Return to The Herald Home Page


County emergency workers will get the support they need

Following a number of tragic deaths by suicide of Emergency Responders in Ontario, including the recent death of Staff Sargeant Ian Matthews in Hamilton December 18th 2013, Chief Murray Rodd has spoken out indicating that Peterborough Lakefield Community Police Service (PLCPS) will be taking steps to ensure their personnel receive the support they need to remain psychologically healthy on the job.

In January 2013, Psychological Health and Safety in the Workplace Standards were released. The four main areas of consideration were risk mitigation, cost effectiveness, recruitment and retention and organizational excellence and sustainability.

The strategic pillars include prevention of harm, promotion of health, and resolution of incidents or concerns. All of these are values embraced by PLCPS.

Consequently, Chief Rodd, in collaboration with the PLCPS Health and Safety Committee and the Peterborough Police Association will be exploring training and other supports, to reduce the risk of Post Traumatic Stress Disorder and other occupational safety Hazards.

All emergency responders are daily faced with critical incidents involving violence, tragedy, death and risk of personal injury. Over time, these incidents have a culminating effect, and if left untreated, can have long term and sometimes devastating results.

The goal is to create a community that is suicide safe, supported by healthy emergency service workers.

As well, members of the Peterborough Fire Services and Peterborough County/City Paramedics will be in attendance and participating as we look at a collaborative program of training, education and risk reduction.

Talking about mental illness is the first step in breaking down the stigma that surrounds it.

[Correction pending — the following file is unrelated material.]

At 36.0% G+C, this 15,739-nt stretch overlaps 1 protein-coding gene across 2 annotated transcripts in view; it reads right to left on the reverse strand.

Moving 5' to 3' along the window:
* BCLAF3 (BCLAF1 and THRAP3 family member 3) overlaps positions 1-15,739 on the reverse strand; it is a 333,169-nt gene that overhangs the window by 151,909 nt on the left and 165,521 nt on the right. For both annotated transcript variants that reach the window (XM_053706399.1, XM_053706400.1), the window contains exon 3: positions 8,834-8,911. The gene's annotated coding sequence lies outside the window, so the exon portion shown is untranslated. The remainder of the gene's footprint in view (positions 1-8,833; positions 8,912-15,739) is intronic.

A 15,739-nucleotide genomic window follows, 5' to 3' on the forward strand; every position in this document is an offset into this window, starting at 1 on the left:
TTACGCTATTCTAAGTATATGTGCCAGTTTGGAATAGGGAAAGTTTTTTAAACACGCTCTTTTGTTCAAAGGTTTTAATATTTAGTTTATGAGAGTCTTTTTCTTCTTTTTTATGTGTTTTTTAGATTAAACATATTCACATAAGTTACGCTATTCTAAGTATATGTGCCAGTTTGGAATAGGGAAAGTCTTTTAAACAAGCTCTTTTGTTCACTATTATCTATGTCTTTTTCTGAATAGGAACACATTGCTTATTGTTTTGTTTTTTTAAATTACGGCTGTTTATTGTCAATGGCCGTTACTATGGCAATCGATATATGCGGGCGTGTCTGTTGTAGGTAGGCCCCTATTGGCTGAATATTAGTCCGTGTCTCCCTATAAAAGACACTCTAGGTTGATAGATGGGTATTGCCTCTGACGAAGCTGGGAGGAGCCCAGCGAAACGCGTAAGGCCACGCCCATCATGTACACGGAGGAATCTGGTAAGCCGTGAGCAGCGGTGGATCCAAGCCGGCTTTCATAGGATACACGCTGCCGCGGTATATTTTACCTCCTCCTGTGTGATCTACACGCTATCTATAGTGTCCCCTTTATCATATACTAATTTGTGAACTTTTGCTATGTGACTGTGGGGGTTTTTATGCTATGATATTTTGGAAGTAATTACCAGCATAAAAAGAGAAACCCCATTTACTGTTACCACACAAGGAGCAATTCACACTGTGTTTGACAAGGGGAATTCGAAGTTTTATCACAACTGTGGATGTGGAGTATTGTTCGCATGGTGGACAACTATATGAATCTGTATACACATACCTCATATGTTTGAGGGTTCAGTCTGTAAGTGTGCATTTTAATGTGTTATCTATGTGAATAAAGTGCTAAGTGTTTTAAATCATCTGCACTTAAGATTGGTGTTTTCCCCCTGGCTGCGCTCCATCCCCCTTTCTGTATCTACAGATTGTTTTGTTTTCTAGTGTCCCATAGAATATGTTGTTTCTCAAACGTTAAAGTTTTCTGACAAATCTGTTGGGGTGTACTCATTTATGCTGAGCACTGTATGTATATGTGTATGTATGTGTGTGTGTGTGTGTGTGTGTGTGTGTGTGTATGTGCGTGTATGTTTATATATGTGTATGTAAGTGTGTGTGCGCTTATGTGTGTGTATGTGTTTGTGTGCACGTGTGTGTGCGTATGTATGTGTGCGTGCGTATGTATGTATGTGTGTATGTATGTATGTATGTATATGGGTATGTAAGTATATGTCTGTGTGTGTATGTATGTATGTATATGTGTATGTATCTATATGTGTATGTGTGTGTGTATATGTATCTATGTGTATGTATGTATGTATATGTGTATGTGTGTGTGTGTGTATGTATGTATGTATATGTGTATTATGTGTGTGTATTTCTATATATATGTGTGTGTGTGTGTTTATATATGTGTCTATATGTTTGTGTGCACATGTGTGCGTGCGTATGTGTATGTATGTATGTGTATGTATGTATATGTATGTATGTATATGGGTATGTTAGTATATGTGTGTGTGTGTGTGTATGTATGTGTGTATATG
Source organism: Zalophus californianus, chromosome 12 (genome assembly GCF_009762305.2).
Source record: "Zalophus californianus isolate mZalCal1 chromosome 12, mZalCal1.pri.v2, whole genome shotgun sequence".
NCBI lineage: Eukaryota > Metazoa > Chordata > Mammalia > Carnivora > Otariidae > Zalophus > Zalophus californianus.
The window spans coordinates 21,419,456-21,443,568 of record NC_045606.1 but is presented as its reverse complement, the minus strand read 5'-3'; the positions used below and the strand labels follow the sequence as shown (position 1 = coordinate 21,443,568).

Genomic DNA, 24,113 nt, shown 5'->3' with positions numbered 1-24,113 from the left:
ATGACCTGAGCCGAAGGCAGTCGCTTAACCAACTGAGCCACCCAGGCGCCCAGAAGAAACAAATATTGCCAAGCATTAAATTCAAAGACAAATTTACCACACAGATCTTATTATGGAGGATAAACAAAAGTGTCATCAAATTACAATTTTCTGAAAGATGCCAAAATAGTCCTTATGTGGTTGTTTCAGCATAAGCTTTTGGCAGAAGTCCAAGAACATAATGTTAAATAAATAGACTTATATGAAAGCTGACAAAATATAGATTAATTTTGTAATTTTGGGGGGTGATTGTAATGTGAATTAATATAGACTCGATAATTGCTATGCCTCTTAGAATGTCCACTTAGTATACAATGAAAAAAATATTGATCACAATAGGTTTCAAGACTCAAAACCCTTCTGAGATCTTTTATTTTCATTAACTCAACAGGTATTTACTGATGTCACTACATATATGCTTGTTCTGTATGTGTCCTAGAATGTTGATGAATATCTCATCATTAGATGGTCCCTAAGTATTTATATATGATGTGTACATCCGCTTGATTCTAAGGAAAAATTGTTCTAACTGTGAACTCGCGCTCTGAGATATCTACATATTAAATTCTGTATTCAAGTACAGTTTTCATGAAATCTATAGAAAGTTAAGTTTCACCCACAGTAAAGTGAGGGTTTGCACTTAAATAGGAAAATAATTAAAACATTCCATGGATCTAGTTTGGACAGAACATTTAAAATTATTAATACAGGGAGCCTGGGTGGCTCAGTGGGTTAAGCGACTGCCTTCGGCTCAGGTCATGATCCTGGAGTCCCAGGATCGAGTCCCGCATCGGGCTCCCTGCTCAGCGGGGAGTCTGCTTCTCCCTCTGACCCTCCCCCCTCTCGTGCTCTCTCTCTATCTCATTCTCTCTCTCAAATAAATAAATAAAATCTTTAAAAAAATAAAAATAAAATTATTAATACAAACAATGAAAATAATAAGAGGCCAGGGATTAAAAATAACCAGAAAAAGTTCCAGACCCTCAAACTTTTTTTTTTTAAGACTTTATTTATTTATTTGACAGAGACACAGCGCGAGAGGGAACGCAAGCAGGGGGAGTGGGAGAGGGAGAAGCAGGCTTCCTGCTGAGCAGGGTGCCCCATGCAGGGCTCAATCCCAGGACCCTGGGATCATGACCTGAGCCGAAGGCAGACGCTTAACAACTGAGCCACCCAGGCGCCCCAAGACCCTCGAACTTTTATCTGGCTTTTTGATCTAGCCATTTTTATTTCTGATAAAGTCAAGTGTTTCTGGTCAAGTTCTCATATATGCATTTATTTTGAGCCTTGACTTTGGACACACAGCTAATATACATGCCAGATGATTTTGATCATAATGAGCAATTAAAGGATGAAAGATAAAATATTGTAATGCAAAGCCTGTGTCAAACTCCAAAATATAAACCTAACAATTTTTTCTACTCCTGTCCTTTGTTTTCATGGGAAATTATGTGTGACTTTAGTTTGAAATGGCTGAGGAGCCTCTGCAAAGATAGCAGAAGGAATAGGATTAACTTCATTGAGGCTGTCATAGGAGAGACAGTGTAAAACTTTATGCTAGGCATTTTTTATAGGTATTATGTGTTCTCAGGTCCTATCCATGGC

One in five Canadians will experience some form of mental illness in their life time. However, almost 50 percent of people experiencing mental illness will never ask for help, due to stigma. Asking questions and an open dialogue is one of the best ways to educate people about the importance of mental health awareness and find the path to wellness and recovery.

Therefore, this press conference is being held jointly with the Canadian Mental Health Association Haliburton, Kawartha, Pine Ridge (CMHA HKPR) – as partners in creating a suicide safe community, both for our community members and those who serve to protect.

Hosting the Press Conference on Bell Let’s Talk Day aligns with CMHA’s goals of keeping the conversation going about mental health and breaking the stigma.

For more information please call PC Keith Calderwood at 705-876-1122 ext 217 or

On Tuesday, Chief Rodd and representatives from the fire department and Peterborough EMS are holding a press conference to highlight the importance of creating a safe and suicide-free workplace. The services will be working with the local branch of the Canadian Mental Health Association to ensure firefighters, officers and paramedics are able to ask questions and ask for help without feeling stigmatized by mental illness.

[Get Copyright Permissions]Click here for copyright permissions!
Copyright 2010 Lakefield Herald Ltd.


Return to The Herald Home Page